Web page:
Americana is a fusion of cultures where distinct musical genres and slices of particularly crafted lifestyles have come together. It reminds me a lot of the community that Seymour Stein created with Sire Records in the early ’80s. He really helped a lot of musically curious Gen Xers find a home and like-minded fans that could relate through music. I.R.S., Factory, and Island [labels] were also creators and tastemakers of that scene. I know that there’s a lot of Americana fans that were part of that music growing up. There’s few things as rewarding in music, albeit for fans or performers, than finding “your people.”
How do you prepare for your shows? What thoughts go into preparing your sets?
A mood. A show I just saw or an artist I just talked to will influence my playlist. So will a time of year or an upcoming concert that the station is promoting. I always prep. If you don’t, then people might as well turn to their stagnant iTunes playlist or curated content on Spotify.
How many new releases do you play?
We play 24 new releases in heavy rotation each week. We also have medium and light categories. New releases are important to us because our fans are music-deprived in ways that they don’t even realize. We want to educate them and promote music we feel is worth their time.
Who was the first artist that turned you on to roots music? How did you hear about them?
Avett Brothers, John Hiatt, Gillian Welch, Ryan Adams, Drive By Truckers. My brother-in-law took me to see Gillian Welch at the Bijou Theater in Knoxville back in ’03. The venue was packed. That’s when I knew I had to find out what this music was all about. October of ’04, we’d just changed formats a few months prior; I saw DBT on Halloween Eve in Chicago at the Metro. It was over-sold. Packed. Shoulder to shoulder. I thought, “Yes. This is the right music for our station!”
Who are your favorite artists from any genre? What artists define Americana music for you?
This is the hardest question ever. I will never stop loving Led Zeppelin, the Smiths, The Violent Femmes, Echo & the Bunnymen, R.E.M., the Four Tops, the Small Faces, the Psychedelic Furs, Depeche Mode, Bobby Rush, Black Joe Lewis, Prince. Americana icons for me, the short list [is]: Johnny Cash, Emmylou Harris, Ryan Adams, Lucinda Williams, Band of Heathens, Old Crow Medicine Show, Todd Snider, Mumford & Sons, Lumineers, Loretta Lynn, Ani DiFranco, Wilco, DBT.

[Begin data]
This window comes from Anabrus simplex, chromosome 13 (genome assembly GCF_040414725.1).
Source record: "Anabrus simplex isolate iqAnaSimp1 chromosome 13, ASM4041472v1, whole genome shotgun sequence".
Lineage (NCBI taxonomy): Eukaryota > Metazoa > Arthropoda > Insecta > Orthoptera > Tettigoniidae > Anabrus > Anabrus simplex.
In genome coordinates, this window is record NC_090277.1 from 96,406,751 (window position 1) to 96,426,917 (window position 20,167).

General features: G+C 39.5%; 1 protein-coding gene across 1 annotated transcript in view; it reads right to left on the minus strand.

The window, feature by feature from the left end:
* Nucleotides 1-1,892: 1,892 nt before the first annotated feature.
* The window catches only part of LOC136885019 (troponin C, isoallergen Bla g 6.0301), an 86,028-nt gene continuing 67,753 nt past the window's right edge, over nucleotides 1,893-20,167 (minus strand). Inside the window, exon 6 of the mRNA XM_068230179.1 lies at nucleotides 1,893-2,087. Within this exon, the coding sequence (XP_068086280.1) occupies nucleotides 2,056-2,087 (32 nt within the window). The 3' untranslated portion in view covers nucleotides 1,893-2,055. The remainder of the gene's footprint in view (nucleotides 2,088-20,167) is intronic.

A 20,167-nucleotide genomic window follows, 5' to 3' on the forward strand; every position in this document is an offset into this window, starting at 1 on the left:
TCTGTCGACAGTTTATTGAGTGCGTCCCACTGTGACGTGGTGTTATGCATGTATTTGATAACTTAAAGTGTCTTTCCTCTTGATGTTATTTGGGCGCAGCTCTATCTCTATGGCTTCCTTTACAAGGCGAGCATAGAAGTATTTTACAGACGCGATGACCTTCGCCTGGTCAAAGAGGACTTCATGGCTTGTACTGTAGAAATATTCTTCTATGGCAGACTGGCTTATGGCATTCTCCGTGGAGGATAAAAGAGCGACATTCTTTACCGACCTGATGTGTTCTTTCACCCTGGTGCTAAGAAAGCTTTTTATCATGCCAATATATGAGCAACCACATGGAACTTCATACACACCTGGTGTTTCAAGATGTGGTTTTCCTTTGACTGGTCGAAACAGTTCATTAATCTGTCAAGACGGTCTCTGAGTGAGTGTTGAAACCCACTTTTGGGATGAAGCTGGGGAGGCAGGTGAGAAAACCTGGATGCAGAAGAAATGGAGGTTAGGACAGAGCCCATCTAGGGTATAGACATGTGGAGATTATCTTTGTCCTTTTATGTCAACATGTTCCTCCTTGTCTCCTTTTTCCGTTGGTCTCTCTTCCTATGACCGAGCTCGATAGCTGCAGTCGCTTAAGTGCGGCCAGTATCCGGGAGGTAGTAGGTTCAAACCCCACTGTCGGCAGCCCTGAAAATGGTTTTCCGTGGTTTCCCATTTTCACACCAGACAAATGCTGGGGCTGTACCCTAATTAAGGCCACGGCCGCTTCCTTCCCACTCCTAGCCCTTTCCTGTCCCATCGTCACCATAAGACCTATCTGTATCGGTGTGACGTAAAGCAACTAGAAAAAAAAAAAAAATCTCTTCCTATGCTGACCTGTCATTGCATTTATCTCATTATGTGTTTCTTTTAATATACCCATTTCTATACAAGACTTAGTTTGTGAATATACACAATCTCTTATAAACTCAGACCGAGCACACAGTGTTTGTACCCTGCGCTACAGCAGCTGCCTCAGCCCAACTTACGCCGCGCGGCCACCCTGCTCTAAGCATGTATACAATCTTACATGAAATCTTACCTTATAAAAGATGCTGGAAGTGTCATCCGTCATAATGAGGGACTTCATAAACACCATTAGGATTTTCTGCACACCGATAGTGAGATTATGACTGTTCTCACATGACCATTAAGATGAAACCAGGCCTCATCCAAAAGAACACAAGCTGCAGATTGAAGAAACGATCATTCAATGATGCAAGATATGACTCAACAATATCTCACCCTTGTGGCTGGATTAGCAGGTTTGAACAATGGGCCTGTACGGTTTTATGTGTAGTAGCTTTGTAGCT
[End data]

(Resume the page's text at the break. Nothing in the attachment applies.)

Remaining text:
Where do you see Americana radio going in the future?
Converging. Growing. Expanding across genres. I think the Americana Music Association has done a lot to help grow the format. A Grammy category and the continued popularity of the annual festival in Nashville are exciting steps toward the mainstream. Not that I think Americana in and of itself will be mainstream, but at least the artist will hopefully see more opportunities from it.
Look at Chris Stapleton. Keep an eye on Aubrie Sellers. Is that Red Light’s doing or Americana radio? Probably both … and a few other factors.
What recent albums or artists are you excited about?
I love Sara Borges’ new EP, Good and Dirty. It’s good and dirty. Kansas Bible Company is a band of 12 brothers that have more fun on stage than should be allowed by law. Their shows make you feel good inside. With apologies to Henry Wagons and Annie McCue, I think Courtney Barnett is the best thing out of Australia since John Butler Trio. I’m also pretty high on the Record Company and a crooner from Nashville via Buffalo named Marc Scibilia.
Do you have any other interesting hobbies or interests, or anything else you wish to share?
I love international travel, riding my bike, and cooking. Cooking a nice meal with an album spinning on my turntable is one of the most relaxing things I can do for myself. The other is laying on a beach in Costa Rica, talking to pre-friends — also known as strangers.